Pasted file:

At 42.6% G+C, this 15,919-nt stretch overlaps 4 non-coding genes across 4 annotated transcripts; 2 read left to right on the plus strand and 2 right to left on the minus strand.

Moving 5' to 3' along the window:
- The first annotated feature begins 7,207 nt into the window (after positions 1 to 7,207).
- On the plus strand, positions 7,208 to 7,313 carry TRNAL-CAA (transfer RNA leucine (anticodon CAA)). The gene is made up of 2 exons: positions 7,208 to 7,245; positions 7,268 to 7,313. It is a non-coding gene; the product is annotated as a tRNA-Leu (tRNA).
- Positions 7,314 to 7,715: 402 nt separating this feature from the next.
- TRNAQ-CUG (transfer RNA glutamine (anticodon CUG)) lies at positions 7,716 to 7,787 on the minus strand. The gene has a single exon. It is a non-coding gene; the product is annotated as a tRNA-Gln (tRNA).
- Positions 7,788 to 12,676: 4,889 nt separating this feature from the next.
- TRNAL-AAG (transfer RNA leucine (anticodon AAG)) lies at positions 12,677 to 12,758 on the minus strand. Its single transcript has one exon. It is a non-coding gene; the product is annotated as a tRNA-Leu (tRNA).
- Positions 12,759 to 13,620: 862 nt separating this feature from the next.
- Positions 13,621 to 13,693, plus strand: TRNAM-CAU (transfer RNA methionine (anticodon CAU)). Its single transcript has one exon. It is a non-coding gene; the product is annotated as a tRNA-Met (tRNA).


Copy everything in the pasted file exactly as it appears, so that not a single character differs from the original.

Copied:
At 42.6% G+C, this 15,919-nt stretch overlaps 4 non-coding genes across 4 annotated transcripts; 2 read left to right on the plus strand and 2 right to left on the minus strand.

Moving 5' to 3' along the window:
- The first annotated feature begins 7,207 nt into the window (after positions 1 to 7,207).
- On the plus strand, positions 7,208 to 7,313 carry TRNAL-CAA (transfer RNA leucine (anticodon CAA)). The gene is made up of 2 exons: positions 7,208 to 7,245; positions 7,268 to 7,313. It is a non-coding gene; the product is annotated as a tRNA-Leu (tRNA).
- Positions 7,314 to 7,715: 402 nt separating this feature from the next.
- TRNAQ-CUG (transfer RNA glutamine (anticodon CUG)) lies at positions 7,716 to 7,787 on the minus strand. The gene has a single exon. It is a non-coding gene; the product is annotated as a tRNA-Gln (tRNA).
- Positions 7,788 to 12,676: 4,889 nt separating this feature from the next.
- TRNAL-AAG (transfer RNA leucine (anticodon AAG)) lies at positions 12,677 to 12,758 on the minus strand. Its single transcript has one exon. It is a non-coding gene; the product is annotated as a tRNA-Leu (tRNA).
- Positions 12,759 to 13,620: 862 nt separating this feature from the next.
- Positions 13,621 to 13,693, plus strand: TRNAM-CAU (transfer RNA methionine (anticodon CAU)). Its single transcript has one exon. It is a non-coding gene; the product is annotated as a tRNA-Met (tRNA).